My Running Story Story*Training*Injury*Schedule*Spectators*Statistics

I had always wanted to run a marathon... along with flying and learning to play the guitar, it was one of my lifelong goals. 

In 1985, after seeing the Nike "Way To Go Joanie!" commercial featuring Joan Benoit (the day after her record-breaking Boston win), I decided to try one.

Click here to see the 30 second version (13MB)

(The 60 second version was much better. It shows the alarm going off as well has her reacting to the rain.)

I was training for the mid-march (86) St. Patrick's Day Marathon, and running 10 to 13 miles a day. In the early 80's, there weren't the training regimens that there are now, and pretty foolish by todays training methods.

I had been told, by Coach, Friend and Mentor Rich Grabisch "You can run twice and far as you can run."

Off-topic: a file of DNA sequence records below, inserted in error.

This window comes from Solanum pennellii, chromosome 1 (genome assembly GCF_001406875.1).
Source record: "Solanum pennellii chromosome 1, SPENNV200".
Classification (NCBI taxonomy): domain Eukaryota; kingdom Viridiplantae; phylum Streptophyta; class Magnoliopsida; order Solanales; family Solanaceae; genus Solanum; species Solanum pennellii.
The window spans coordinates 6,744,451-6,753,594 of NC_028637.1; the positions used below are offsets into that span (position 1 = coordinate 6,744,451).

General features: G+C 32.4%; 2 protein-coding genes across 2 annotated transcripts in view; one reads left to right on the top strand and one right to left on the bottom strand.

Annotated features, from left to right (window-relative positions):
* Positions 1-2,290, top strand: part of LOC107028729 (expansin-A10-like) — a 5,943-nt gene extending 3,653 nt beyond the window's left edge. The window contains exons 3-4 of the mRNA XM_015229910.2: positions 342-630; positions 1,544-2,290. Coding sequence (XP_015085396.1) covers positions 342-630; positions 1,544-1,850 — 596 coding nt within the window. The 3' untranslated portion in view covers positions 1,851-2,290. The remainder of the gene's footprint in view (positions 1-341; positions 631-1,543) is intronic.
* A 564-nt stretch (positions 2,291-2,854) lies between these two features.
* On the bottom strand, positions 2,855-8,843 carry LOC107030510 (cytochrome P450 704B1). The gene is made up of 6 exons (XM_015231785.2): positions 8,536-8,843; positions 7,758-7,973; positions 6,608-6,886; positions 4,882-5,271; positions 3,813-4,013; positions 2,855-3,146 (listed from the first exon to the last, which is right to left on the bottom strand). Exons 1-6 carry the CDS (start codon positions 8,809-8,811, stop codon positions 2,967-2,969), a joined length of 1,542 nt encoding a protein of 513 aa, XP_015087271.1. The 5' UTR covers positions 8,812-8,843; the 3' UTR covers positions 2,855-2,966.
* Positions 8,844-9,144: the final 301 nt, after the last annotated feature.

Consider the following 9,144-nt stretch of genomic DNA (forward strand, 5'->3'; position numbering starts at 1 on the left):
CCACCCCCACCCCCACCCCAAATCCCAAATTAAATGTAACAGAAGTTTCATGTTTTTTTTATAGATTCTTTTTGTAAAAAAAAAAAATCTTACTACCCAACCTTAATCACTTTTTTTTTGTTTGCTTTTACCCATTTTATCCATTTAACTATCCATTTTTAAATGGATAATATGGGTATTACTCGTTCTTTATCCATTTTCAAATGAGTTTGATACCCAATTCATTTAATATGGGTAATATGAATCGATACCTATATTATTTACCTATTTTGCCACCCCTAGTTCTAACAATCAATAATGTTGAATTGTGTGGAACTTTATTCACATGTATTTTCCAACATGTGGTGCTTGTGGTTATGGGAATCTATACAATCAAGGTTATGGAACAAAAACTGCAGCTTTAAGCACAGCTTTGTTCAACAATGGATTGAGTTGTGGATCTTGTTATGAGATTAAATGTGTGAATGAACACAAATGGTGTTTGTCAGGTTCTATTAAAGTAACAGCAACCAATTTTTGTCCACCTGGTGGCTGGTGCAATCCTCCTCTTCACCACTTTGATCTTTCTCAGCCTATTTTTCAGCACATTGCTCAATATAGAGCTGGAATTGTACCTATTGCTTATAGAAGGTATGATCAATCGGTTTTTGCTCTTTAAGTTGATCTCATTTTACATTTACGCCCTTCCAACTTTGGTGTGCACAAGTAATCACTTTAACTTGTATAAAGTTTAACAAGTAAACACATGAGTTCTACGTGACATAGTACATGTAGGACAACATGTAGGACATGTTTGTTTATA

The "original" Baltimore Marathon had a 10-K run as well, and I thought it would be a nice tune up.

Held in mid-December of 1985, I ran it in a pretty good time (for me) of about 45 minutes.

Was I really that young?

The next day, I was sore, so I didn't run.

The following day, it was freezing rain, and I skipped my run again.

I decided to wait until the start of the new year to get back to my training.

I never ran again.


Until July, 2000....

I met a marathoner Cathie Aucock, who had a picture finishing the 2000 Marine Corp, and I said that I had always wanted to run one, but that I had "...40 year old knees and a 40 year old back.... She said:

"Anyone can finish a marathon; you just can't win."

Unconvinced, with stiff knees and a historically bad back, I started running again.

My first run (July 15, 2000) was 2/10ths of a mile long, and I was seen dragging my lungs behind me.

On Sunday, February 18th, 2001, I completed my first marathon,
the Motorola, in Austin Texas, in 4 hours 26 minutes,
slightly slower than my training 10 minute per mile pace...

The Agony  and the Ecstasy


On Saturday, October 11th, 2008, I completed my 50th marathon, in Baltimore, in 5 hours 20 minutes,
an average of 6 marathons a year for the last 7 years, 9 months.



Updated October 13th, 2008